To do that, endocannabinoids connect to specialized receptors throughout the body. There are two types of these receptors. You can find CB1 receptors throughout your CNS. In contrast, CB2 receptors mostly reside in other locations, like the immune system.
One interesting side note: every vertebrate has an ECS. Some of them (like fish or whales) never come in contact with plant-made cannabinoids in their lives – there are no aquatic plants that produce THC or CBD.
CBD and Pain Relief
Ok, so we’ve established the ECS can regulate certain immune system responses like pain relief – but how does medical marijuana fit into all this? CBD seems to hold the key.
CBD is the second-most common cannabinoid in medical marijuana after THC. Some strains of cannabis, like hemp, actually contain more CBD than THC. Unlike its cannabinoid cousin THC, CBD doesn’t have any psychoactive effects.
Instead, research shows that CBD has a wide variety of other properties. CBD can bind to both CB1 and CB2 receptors throughout the body. This “tricks” the ECS into thinking that it’s receiving information from actual endocannabinoids. Then, the ECS sends the same messages through the body as it would if a real endocannabinoid triggered it.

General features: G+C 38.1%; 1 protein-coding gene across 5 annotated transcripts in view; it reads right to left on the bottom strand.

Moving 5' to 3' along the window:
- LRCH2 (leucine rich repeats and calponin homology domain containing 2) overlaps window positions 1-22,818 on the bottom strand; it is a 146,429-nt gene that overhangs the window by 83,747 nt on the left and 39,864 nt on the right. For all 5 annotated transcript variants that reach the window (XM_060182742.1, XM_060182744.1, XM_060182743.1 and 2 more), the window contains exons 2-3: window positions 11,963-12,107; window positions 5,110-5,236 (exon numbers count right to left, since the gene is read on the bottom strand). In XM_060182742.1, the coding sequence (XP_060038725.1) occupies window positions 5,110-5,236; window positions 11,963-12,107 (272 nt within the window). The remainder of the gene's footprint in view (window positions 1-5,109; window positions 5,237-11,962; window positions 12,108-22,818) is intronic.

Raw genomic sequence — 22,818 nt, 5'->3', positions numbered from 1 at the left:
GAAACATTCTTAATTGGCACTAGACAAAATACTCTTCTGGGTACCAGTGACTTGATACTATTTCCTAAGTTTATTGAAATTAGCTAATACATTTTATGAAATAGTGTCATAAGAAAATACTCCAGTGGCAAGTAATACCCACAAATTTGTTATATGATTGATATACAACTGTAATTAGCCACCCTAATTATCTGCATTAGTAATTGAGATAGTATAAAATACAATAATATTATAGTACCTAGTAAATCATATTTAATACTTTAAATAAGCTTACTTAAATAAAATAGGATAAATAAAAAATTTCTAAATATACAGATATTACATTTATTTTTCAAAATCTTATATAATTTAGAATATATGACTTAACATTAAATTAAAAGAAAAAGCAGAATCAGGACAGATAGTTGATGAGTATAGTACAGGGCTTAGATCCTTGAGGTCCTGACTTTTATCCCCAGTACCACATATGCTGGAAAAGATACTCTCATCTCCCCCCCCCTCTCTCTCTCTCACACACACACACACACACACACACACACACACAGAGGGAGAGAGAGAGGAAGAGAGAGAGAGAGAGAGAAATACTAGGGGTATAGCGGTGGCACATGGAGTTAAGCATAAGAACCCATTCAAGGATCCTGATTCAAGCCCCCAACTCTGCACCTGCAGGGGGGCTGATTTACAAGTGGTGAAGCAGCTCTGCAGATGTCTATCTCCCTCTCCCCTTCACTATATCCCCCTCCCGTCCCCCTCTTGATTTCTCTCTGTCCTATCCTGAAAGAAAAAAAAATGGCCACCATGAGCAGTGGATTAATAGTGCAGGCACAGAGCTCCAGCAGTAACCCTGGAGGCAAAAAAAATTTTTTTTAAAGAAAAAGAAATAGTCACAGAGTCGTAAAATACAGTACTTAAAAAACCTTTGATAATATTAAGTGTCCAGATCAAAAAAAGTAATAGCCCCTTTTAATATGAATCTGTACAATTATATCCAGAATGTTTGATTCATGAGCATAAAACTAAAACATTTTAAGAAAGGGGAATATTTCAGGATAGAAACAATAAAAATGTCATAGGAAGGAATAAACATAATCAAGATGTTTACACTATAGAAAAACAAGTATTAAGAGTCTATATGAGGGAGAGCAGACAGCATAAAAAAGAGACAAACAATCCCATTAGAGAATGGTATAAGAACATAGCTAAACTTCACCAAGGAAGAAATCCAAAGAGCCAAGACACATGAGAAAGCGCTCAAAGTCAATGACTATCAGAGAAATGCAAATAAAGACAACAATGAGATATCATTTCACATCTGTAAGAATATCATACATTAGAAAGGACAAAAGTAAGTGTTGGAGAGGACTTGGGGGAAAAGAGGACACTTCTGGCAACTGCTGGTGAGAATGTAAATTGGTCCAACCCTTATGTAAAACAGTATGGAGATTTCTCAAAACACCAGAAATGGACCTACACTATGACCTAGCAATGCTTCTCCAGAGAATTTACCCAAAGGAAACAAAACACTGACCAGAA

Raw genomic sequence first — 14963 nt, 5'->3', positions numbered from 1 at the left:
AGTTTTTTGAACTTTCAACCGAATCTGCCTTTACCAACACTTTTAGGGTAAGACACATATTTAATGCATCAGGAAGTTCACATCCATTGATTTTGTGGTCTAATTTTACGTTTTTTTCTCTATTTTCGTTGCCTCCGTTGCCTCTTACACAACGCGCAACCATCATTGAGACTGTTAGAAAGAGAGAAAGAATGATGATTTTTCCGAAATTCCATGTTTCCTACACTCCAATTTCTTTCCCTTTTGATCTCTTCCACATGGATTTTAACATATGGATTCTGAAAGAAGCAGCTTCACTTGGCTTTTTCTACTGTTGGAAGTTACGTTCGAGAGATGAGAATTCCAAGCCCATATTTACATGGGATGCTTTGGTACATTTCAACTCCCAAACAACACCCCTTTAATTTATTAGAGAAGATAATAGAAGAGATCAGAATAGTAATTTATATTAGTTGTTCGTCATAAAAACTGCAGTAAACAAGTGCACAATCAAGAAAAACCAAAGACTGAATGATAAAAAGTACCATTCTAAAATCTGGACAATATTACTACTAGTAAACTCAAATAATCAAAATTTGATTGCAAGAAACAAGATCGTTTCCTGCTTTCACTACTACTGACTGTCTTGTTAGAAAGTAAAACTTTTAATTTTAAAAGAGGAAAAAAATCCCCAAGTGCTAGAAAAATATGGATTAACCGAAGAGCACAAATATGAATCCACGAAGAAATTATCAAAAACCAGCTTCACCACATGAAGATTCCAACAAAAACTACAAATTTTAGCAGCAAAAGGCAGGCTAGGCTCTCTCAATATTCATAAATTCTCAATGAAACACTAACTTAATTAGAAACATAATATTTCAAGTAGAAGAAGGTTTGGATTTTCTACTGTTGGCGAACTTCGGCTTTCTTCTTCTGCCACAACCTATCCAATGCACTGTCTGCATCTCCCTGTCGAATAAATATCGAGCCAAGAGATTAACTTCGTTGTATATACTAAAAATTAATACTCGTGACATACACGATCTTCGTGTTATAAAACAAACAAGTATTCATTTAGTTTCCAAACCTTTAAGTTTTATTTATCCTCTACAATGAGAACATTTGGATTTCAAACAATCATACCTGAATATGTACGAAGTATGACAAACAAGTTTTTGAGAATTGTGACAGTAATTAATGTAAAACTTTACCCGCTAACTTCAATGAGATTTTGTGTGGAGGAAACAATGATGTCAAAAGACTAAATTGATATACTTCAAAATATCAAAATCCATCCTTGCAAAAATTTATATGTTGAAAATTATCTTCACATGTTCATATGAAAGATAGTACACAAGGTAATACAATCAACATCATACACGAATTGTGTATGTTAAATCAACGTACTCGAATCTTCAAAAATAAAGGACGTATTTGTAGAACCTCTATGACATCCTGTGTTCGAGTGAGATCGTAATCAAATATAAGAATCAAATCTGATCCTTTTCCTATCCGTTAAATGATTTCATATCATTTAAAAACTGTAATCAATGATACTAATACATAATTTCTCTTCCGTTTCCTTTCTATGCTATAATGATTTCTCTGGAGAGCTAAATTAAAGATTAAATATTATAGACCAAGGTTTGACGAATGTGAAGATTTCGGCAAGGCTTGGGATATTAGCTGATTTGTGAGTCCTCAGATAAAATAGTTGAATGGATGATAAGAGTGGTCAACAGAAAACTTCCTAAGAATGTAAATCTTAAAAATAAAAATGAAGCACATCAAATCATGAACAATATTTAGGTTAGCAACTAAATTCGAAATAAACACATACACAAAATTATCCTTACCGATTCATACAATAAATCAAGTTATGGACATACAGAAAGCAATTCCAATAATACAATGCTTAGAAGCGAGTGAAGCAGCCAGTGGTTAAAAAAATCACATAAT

The end result of this chain of chemical commands is a reduction in inflammation and pain. It’s important to note that CBD appears to be more effective at managing chronic pain than THC is.
There are many different health-related claims about cannabis. Unfortunately, some of them don’t have research backing them up. That’s not the case with medical marijuana’s pain management properties, though. Documents from ancient times show that we’ve been treating pain with cannabis for a long time.